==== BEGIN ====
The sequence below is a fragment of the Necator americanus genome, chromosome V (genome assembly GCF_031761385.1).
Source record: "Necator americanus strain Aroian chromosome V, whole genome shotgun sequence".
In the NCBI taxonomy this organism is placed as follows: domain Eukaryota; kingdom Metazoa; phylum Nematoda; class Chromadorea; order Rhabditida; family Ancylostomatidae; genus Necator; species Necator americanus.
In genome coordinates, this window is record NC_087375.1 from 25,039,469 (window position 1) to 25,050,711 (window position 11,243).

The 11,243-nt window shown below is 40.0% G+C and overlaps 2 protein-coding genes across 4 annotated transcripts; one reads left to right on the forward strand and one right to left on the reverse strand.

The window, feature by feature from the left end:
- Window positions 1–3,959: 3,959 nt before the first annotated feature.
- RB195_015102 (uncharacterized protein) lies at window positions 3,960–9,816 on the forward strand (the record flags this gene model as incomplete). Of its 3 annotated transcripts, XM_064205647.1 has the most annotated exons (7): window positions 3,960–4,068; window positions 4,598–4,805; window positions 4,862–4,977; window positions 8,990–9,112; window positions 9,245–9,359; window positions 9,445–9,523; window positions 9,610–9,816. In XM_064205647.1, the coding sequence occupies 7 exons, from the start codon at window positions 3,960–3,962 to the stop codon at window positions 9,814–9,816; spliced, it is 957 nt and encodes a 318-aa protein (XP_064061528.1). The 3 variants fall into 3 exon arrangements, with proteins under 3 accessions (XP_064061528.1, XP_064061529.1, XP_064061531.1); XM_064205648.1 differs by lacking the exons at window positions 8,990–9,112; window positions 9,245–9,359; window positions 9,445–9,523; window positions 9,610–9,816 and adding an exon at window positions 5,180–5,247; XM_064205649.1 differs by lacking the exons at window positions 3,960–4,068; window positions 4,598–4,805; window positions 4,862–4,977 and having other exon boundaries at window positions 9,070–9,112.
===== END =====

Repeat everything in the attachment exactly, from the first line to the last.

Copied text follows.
The sequence below is a fragment of the Necator americanus genome, chromosome V (genome assembly GCF_031761385.1).
Source record: "Necator americanus strain Aroian chromosome V, whole genome shotgun sequence".
In the NCBI taxonomy this organism is placed as follows: domain Eukaryota; kingdom Metazoa; phylum Nematoda; class Chromadorea; order Rhabditida; family Ancylostomatidae; genus Necator; species Necator americanus.
In genome coordinates, this window is record NC_087375.1 from 25,039,469 (window position 1) to 25,050,711 (window position 11,243).

The 11,243-nt window shown below is 40.0% G+C and overlaps 2 protein-coding genes across 4 annotated transcripts; one reads left to right on the forward strand and one right to left on the reverse strand.

The window, feature by feature from the left end:
- Window positions 1–3,959: 3,959 nt before the first annotated feature.
- RB195_015102 (uncharacterized protein) lies at window positions 3,960–9,816 on the forward strand (the record flags this gene model as incomplete). Of its 3 annotated transcripts, XM_064205647.1 has the most annotated exons (7): window positions 3,960–4,068; window positions 4,598–4,805; window positions 4,862–4,977; window positions 8,990–9,112; window positions 9,245–9,359; window positions 9,445–9,523; window positions 9,610–9,816. In XM_064205647.1, the coding sequence occupies 7 exons, from the start codon at window positions 3,960–3,962 to the stop codon at window positions 9,814–9,816; spliced, it is 957 nt and encodes a 318-aa protein (XP_064061528.1). The 3 variants fall into 3 exon arrangements, with proteins under 3 accessions (XP_064061528.1, XP_064061529.1, XP_064061531.1); XM_064205648.1 differs by lacking the exons at window positions 8,990–9,112; window positions 9,245–9,359; window positions 9,445–9,523; window positions 9,610–9,816 and adding an exon at window positions 5,180–5,247; XM_064205649.1 differs by lacking the exons at window positions 3,960–4,068; window positions 4,598–4,805; window positions 4,862–4,977 and having other exon boundaries at window positions 9,070–9,112.